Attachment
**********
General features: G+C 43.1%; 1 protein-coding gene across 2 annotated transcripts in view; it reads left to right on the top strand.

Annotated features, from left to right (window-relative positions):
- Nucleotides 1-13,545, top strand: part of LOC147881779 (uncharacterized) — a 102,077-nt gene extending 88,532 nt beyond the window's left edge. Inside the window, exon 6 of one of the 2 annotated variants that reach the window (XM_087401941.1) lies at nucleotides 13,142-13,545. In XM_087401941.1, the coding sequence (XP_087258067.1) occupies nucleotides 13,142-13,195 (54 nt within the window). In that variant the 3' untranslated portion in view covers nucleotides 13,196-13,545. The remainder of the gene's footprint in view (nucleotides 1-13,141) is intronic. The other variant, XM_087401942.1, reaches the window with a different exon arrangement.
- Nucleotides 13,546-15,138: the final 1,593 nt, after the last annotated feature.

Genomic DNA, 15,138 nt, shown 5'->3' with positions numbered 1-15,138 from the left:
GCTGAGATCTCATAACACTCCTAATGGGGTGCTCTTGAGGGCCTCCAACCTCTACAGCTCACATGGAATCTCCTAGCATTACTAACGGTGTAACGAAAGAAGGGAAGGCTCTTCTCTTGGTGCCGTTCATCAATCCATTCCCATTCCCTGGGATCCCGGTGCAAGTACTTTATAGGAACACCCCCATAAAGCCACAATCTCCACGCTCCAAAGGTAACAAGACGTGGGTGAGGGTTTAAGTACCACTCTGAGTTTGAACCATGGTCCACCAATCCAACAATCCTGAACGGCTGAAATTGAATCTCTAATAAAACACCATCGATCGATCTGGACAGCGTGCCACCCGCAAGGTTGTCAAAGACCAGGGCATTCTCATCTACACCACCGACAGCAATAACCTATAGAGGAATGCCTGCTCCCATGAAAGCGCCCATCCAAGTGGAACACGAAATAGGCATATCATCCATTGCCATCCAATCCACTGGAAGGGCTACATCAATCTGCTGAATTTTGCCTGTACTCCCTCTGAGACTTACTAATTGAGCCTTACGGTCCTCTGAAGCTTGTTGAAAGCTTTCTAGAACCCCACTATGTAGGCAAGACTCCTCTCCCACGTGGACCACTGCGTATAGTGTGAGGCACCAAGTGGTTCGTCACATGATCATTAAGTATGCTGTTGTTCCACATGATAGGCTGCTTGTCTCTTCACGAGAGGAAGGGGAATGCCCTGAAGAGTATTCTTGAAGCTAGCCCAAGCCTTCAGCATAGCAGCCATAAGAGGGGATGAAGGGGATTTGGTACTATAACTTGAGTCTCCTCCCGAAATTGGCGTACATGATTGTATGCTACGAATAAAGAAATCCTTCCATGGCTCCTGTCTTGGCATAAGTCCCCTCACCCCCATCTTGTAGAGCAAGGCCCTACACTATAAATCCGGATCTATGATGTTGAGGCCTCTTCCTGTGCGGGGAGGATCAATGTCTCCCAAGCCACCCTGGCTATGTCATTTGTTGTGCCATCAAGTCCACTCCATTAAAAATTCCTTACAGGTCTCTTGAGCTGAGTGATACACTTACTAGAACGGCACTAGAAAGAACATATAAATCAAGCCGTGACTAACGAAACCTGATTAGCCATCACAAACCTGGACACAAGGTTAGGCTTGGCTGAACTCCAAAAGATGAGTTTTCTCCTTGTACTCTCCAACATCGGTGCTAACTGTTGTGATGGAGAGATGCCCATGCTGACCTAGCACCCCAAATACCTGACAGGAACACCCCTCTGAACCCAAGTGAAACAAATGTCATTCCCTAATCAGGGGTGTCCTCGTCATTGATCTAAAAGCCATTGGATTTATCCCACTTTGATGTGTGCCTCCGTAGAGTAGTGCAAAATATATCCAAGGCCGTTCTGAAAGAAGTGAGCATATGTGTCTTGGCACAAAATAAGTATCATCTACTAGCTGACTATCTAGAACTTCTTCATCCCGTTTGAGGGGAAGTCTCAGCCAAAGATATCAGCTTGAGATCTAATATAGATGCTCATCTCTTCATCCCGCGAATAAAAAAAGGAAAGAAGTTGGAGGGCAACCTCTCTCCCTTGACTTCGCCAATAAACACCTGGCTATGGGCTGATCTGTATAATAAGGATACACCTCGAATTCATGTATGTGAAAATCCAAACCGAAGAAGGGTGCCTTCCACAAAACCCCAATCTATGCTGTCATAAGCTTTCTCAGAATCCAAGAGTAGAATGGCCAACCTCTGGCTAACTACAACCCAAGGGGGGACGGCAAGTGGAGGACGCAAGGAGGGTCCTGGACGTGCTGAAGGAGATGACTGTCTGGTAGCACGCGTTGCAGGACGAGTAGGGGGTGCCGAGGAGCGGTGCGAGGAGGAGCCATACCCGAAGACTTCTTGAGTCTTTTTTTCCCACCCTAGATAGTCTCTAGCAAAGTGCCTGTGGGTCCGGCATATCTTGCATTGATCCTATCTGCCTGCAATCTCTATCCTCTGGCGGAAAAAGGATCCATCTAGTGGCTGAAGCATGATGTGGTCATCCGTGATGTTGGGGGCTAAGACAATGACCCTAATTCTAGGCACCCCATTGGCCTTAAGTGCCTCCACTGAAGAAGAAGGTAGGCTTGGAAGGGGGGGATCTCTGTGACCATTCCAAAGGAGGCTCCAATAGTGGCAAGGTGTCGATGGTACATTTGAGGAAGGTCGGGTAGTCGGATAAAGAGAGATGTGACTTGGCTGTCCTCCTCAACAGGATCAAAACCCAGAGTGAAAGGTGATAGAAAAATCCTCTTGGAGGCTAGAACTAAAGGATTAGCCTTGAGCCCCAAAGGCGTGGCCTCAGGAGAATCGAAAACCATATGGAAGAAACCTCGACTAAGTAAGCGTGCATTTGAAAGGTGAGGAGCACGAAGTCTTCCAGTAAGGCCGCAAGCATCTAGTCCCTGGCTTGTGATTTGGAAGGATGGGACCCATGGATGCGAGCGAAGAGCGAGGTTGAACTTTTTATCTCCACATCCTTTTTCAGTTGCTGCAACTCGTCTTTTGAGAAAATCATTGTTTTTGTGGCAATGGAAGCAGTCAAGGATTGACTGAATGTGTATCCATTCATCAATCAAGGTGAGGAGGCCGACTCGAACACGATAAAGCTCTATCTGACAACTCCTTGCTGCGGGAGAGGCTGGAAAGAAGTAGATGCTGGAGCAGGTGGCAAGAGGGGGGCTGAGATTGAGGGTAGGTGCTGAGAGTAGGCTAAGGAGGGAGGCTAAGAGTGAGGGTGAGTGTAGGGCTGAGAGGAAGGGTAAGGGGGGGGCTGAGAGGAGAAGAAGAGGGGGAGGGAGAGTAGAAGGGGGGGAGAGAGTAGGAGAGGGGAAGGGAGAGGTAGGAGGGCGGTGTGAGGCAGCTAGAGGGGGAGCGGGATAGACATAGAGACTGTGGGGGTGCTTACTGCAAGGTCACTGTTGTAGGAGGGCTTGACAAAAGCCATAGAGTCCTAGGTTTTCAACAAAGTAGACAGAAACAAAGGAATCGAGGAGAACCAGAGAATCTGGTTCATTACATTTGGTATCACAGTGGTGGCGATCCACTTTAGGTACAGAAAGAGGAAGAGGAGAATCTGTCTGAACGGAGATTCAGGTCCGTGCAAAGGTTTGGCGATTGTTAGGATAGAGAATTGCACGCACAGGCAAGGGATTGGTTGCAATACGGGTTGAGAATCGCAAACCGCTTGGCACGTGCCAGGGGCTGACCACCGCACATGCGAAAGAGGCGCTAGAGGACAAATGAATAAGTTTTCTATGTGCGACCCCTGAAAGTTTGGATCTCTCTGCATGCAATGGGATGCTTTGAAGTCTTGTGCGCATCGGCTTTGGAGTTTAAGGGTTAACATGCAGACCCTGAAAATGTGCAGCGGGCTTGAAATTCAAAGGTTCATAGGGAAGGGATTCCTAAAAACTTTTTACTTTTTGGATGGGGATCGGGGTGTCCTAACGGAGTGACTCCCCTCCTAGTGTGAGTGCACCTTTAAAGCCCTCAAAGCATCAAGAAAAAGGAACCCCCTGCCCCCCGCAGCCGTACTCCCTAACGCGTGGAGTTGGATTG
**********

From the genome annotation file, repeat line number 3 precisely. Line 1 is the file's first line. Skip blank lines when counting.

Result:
- Nucleotides 1-13,545, top strand: part of LOC147881779 (uncharacterized) — a 102,077-nt gene extending 88,532 nt beyond the window's left edge. Inside the window, exon 6 of one of the 2 annotated variants that reach the window (XM_087401941.1) lies at nucleotides 13,142-13,545. In XM_087401941.1, the coding sequence (XP_087258067.1) occupies nucleotides 13,142-13,195 (54 nt within the window). In that variant the 3' untranslated portion in view covers nucleotides 13,196-13,545. The remainder of the gene's footprint in view (nucleotides 1-13,141) is intronic. The other variant, XM_087401942.1, reaches the window with a different exon arrangement.